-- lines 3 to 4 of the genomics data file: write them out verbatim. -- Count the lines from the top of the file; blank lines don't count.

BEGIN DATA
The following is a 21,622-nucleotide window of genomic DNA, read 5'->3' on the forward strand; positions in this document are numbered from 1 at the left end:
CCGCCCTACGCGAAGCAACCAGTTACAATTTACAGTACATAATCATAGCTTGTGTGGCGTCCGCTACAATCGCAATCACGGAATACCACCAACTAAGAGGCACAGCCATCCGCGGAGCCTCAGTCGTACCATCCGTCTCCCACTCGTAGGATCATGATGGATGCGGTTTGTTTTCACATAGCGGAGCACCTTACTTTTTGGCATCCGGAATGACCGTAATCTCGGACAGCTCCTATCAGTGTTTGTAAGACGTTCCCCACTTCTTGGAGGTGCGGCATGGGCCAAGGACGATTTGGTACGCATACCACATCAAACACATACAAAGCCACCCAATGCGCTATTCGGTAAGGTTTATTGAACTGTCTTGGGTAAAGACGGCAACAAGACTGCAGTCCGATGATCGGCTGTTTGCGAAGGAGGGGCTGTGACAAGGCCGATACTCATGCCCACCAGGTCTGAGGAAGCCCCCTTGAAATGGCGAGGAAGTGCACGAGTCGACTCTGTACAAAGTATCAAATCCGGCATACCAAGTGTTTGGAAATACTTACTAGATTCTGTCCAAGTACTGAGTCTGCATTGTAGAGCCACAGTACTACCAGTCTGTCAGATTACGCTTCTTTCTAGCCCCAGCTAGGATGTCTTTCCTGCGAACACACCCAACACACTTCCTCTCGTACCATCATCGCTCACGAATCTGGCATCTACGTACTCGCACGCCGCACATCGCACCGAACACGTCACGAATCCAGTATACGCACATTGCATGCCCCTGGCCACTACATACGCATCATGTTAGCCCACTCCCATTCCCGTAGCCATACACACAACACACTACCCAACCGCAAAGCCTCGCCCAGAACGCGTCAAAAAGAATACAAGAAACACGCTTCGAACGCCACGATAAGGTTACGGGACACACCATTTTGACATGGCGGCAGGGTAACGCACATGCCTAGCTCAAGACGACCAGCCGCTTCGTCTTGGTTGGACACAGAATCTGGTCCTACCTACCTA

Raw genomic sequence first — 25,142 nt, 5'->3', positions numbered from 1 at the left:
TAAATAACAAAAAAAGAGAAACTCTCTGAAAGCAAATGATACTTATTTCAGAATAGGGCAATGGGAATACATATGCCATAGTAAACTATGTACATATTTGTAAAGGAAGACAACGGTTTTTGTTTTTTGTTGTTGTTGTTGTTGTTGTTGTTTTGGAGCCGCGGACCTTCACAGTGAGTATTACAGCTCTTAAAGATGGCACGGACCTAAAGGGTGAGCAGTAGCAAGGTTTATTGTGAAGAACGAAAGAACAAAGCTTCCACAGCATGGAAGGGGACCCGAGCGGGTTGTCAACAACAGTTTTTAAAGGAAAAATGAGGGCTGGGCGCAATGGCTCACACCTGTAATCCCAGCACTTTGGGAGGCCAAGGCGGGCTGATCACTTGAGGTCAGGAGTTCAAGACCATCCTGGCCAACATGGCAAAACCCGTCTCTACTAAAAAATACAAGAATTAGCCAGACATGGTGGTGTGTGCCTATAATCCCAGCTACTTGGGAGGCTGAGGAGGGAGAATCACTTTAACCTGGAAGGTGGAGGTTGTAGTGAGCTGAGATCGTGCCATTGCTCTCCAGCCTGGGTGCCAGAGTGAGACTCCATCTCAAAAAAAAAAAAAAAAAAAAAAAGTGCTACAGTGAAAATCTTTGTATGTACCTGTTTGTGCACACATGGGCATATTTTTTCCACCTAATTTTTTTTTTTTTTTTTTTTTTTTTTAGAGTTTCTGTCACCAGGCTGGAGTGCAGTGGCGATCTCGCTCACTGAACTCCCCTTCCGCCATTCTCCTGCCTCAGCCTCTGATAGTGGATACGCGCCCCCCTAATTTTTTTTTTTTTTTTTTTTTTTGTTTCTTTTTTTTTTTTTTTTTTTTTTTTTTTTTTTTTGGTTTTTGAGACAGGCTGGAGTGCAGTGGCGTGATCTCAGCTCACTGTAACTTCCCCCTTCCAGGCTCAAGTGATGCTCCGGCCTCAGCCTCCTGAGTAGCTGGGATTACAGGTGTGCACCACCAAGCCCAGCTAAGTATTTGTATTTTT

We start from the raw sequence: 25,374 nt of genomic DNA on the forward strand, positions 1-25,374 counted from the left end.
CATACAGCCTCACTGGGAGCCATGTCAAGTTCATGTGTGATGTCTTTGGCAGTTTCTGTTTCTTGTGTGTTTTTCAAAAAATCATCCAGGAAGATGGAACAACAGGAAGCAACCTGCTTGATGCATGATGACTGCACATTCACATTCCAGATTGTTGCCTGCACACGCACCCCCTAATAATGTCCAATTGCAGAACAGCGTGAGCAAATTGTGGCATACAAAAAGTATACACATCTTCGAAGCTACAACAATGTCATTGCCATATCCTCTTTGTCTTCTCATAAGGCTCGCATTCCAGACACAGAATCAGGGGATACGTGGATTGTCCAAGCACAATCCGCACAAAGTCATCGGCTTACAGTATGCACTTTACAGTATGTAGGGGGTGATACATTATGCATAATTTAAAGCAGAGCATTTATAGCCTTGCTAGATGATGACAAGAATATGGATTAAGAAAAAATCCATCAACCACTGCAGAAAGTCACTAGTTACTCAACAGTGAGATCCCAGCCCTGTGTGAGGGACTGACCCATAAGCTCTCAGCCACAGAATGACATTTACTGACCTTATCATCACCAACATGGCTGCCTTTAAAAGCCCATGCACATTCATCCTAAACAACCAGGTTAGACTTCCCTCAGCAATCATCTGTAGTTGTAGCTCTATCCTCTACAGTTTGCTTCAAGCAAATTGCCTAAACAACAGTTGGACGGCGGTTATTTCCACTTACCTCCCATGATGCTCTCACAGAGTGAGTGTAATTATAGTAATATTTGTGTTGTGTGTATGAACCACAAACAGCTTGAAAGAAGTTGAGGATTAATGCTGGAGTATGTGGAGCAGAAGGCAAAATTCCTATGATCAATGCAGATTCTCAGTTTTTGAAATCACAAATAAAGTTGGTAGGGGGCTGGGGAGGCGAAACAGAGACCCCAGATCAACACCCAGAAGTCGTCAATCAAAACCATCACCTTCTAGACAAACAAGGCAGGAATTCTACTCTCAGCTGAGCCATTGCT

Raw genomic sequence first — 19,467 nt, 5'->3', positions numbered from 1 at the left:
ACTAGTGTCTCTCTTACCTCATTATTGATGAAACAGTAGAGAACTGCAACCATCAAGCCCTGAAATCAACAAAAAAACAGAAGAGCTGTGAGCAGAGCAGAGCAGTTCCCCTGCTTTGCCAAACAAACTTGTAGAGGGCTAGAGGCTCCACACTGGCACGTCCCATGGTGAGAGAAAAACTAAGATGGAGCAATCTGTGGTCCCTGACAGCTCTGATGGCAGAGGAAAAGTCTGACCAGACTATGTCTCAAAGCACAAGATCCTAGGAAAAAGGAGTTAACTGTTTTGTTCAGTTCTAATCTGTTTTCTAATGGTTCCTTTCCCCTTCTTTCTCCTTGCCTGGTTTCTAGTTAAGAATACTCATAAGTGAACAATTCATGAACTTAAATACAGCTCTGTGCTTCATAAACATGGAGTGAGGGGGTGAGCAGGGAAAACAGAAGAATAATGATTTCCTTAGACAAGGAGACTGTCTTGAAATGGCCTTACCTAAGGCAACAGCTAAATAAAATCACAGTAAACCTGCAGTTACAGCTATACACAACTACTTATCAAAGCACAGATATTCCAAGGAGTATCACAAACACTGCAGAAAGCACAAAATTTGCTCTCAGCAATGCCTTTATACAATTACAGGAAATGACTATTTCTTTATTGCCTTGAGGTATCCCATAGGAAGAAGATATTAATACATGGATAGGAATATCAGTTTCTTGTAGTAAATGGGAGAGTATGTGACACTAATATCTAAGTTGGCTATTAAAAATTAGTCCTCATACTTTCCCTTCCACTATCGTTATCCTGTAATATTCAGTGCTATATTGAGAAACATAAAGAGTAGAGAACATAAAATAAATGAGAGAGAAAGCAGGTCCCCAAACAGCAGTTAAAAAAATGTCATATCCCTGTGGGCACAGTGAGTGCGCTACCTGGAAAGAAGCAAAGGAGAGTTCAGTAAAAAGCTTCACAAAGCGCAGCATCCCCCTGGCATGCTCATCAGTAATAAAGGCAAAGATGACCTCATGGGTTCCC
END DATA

Raw genomic sequence first — 25,142 nt, 5'->3', positions numbered from 1 at the left:
TAAATAACAAAAAAAGAGAAACTCTCTGAAAGCAAATGATACTTATTTCAGAATAGGGCAATGGGAATACATATGCCATAGTAAACTATGTACATATTTGTAAAGGAAGACAACGGTTTTTGTTTTTTGTTGTTGTTGTTGTTGTTGTTGTTTTGGAGCCGCGGACCTTCACAGTGAGTATTACAGCTCTTAAAGATGGCACGGACCTAAAGGGTGAGCAGTAGCAAGGTTTATTGTGAAGAACGAAAGAACAAAGCTTCCACAGCATGGAAGGGGACCCGAGCGGGTTGTCAACAACAGTTTTTAAAGGAAAAATGAGGGCTGGGCGCAATGGCTCACACCTGTAATCCCAGCACTTTGGGAGGCCAAGGCGGGCTGATCACTTGAGGTCAGGAGTTCAAGACCATCCTGGCCAACATGGCAAAACCCGTCTCTACTAAAAAATACAAGAATTAGCCAGACATGGTGGTGTGTGCCTATAATCCCAGCTACTTGGGAGGCTGAGGAGGGAGAATCACTTTAACCTGGAAGGTGGAGGTTGTAGTGAGCTGAGATCGTGCCATTGCTCTCCAGCCTGGGTGCCAGAGTGAGACTCCATCTCAAAAAAAAAAAAAAAAAAAAAAAGTGCTACAGTGAAAATCTTTGTATGTACCTGTTTGTGCACACATGGGCATATTTTTTCCACCTAATTTTTTTTTTTTTTTTTTTTTTTTTTAGAGTTTCTGTCACCAGGCTGGAGTGCAGTGGCGATCTCGCTCACTGAACTCCCCTTCCGCCATTCTCCTGCCTCAGCCTCTGATAGTGGATACGCGCCCCCCTAATTTTTTTTTTTTTTTTTTTTTTTGTTTCTTTTTTTTTTTTTTTTTTTTTTTTTTTTTTTTTGGTTTTTGAGACAGGCTGGAGTGCAGTGGCGTGATCTCAGCTCACTGTAACTTCCCCCTTCCAGGCTCAAGTGATGCTCCGGCCTCAGCCTCCTGAGTAGCTGGGATTACAGGTGTGCACCACCAAGCCCAGCTAAGTATTTGTATTTTT